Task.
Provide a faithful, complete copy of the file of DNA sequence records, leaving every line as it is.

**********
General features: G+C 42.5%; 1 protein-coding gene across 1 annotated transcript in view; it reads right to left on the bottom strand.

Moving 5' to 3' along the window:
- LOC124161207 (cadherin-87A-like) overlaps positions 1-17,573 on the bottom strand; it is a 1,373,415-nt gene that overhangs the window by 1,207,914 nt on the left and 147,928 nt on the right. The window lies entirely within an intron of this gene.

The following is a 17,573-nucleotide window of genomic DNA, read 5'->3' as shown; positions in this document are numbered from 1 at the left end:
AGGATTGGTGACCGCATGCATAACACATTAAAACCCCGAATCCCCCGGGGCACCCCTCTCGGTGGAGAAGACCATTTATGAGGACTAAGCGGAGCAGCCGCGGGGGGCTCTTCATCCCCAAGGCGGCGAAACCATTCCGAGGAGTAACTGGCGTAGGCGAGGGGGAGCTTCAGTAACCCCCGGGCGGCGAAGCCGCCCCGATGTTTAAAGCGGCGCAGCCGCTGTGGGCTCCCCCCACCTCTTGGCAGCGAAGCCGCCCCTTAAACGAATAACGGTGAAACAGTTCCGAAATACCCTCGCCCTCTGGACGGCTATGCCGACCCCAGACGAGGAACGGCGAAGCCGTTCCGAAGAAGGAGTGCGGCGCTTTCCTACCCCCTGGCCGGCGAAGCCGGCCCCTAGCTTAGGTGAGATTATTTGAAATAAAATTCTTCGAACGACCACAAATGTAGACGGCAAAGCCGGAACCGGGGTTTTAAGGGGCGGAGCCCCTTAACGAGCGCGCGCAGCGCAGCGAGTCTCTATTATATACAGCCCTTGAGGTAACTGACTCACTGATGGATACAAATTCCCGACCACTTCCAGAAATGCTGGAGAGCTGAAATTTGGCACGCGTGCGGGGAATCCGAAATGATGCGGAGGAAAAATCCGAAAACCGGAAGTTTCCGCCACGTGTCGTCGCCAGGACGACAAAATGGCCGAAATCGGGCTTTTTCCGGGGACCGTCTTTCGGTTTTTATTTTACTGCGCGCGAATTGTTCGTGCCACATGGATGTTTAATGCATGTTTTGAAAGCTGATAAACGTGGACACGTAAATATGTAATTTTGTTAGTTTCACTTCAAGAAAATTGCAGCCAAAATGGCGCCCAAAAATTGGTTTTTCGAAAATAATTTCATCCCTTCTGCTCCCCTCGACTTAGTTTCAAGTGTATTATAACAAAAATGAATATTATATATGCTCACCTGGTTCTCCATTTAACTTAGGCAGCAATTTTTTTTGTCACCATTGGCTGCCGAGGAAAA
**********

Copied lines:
General features: G+C 42.5%; 1 protein-coding gene across 1 annotated transcript in view; it reads right to left on the bottom strand.

Moving 5' to 3' along the window:
- LOC124161207 (cadherin-87A-like) overlaps positions 1-17,573 on the bottom strand; it is a 1,373,415-nt gene that overhangs the window by 1,207,914 nt on the left and 147,928 nt on the right. The window lies entirely within an intron of this gene.

The following is a 17,573-nucleotide window of genomic DNA, read 5'->3' as shown; positions in this document are numbered from 1 at the left end:
AGGATTGGTGACCGCATGCATAACACATTAAAACCCCGAATCCCCCGGGGCACCCCTCTCGGTGGAGAAGACCATTTATGAGGACTAAGCGGAGCAGCCGCGGGGGGCTCTTCATCCCCAAGGCGGCGAAACCATTCCGAGGAGTAACTGGCGTAGGCGAGGGGGAGCTTCAGTAACCCCCGGGCGGCGAAGCCGCCCCGATGTTTAAAGCGGCGCAGCCGCTGTGGGCTCCCCCCACCTCTTGGCAGCGAAGCCGCCCCTTAAACGAATAACGGTGAAACAGTTCCGAAATACCCTCGCCCTCTGGACGGCTATGCCGACCCCAGACGAGGAACGGCGAAGCCGTTCCGAAGAAGGAGTGCGGCGCTTTCCTACCCCCTGGCCGGCGAAGCCGGCCCCTAGCTTAGGTGAGATTATTTGAAATAAAATTCTTCGAACGACCACAAATGTAGACGGCAAAGCCGGAACCGGGGTTTTAAGGGGCGGAGCCCCTTAACGAGCGCGCGCAGCGCAGCGAGTCTCTATTATATACAGCCCTTGAGGTAACTGACTCACTGATGGATACAAATTCCCGACCACTTCCAGAAATGCTGGAGAGCTGAAATTTGGCACGCGTGCGGGGAATCCGAAATGATGCGGAGGAAAAATCCGAAAACCGGAAGTTTCCGCCACGTGTCGTCGCCAGGACGACAAAATGGCCGAAATCGGGCTTTTTCCGGGGACCGTCTTTCGGTTTTTATTTTACTGCGCGCGAATTGTTCGTGCCACATGGATGTTTAATGCATGTTTTGAAAGCTGATAAACGTGGACACGTAAATATGTAATTTTGTTAGTTTCACTTCAAGAAAATTGCAGCCAAAATGGCGCCCAAAAATTGGTTTTTCGAAAATAATTTCATCCCTTCTGCTCCCCTCGACTTAGTTTCAAGTGTATTATAACAAAAATGAATATTATATATGCTCACCTGGTTCTCCATTTAACTTAGGCAGCAATTTTTTTTGTCACCATTGGCTGCCGAGGAAAA